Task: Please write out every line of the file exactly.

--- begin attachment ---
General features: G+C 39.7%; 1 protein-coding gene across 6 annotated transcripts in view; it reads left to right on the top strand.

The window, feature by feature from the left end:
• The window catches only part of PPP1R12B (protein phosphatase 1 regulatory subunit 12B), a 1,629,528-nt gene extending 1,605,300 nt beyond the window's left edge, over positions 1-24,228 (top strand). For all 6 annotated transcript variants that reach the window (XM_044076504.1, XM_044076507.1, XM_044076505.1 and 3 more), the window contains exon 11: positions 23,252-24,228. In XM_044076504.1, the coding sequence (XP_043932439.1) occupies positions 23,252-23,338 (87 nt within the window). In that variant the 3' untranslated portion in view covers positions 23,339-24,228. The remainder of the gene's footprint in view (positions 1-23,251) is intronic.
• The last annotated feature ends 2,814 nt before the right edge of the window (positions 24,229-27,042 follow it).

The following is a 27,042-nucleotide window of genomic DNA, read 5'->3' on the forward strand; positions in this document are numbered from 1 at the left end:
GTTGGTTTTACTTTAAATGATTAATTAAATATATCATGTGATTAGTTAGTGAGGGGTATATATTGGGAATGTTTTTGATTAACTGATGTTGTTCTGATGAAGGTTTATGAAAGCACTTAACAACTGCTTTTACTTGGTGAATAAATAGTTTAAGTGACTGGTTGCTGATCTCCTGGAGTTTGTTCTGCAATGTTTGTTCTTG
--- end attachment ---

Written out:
General features: G+C 39.7%; 1 protein-coding gene across 6 annotated transcripts in view; it reads left to right on the top strand.

The window, feature by feature from the left end:
• The window catches only part of PPP1R12B (protein phosphatase 1 regulatory subunit 12B), a 1,629,528-nt gene extending 1,605,300 nt beyond the window's left edge, over positions 1-24,228 (top strand). For all 6 annotated transcript variants that reach the window (XM_044076504.1, XM_044076507.1, XM_044076505.1 and 3 more), the window contains exon 11: positions 23,252-24,228. In XM_044076504.1, the coding sequence (XP_043932439.1) occupies positions 23,252-23,338 (87 nt within the window). In that variant the 3' untranslated portion in view covers positions 23,339-24,228. The remainder of the gene's footprint in view (positions 1-23,251) is intronic.
• The last annotated feature ends 2,814 nt before the right edge of the window (positions 24,229-27,042 follow it).

The following is a 27,042-nucleotide window of genomic DNA, read 5'->3' on the forward strand; positions in this document are numbered from 1 at the left end:
GTTGGTTTTACTTTAAATGATTAATTAAATATATCATGTGATTAGTTAGTGAGGGGTATATATTGGGAATGTTTTTGATTAACTGATGTTGTTCTGATGAAGGTTTATGAAAGCACTTAACAACTGCTTTTACTTGGTGAATAAATAGTTTAAGTGACTGGTTGCTGATCTCCTGGAGTTTGTTCTGCAATGTTTGTTCTTG